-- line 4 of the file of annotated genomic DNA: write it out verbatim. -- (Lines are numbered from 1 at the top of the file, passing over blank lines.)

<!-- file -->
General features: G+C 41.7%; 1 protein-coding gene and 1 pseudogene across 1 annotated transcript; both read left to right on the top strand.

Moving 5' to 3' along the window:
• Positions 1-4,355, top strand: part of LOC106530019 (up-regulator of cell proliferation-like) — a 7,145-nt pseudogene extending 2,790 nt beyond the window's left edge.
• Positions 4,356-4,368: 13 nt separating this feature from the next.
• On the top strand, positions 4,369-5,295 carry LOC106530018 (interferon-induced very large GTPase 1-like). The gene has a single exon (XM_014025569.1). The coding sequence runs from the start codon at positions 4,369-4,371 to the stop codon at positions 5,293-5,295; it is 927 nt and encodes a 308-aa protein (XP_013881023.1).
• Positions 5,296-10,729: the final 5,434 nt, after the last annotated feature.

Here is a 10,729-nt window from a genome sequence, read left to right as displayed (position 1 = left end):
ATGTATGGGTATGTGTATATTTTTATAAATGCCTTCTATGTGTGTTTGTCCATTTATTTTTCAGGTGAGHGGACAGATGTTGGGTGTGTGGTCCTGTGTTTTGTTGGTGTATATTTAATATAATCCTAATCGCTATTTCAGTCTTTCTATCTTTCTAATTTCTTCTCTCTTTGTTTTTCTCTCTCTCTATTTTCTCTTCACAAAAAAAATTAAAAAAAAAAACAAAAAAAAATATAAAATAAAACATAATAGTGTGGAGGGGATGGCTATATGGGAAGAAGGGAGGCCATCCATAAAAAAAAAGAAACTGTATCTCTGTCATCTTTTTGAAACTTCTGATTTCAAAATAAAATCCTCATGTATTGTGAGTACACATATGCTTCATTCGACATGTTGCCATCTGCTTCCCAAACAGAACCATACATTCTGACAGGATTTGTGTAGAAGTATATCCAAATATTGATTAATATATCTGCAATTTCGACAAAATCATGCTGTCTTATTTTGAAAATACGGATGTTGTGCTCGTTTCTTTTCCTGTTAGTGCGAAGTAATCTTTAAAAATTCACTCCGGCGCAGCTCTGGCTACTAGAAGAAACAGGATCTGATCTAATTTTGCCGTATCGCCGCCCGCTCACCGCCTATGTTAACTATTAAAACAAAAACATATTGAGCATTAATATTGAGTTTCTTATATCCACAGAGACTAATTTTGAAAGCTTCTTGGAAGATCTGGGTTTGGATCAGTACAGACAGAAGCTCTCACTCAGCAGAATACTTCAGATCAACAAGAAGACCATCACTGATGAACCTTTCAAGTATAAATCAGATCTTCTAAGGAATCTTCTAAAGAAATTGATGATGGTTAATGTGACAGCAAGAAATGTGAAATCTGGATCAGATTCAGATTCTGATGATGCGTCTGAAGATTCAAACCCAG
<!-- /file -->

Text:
• Positions 4,356-4,368: 13 nt separating this feature from the next.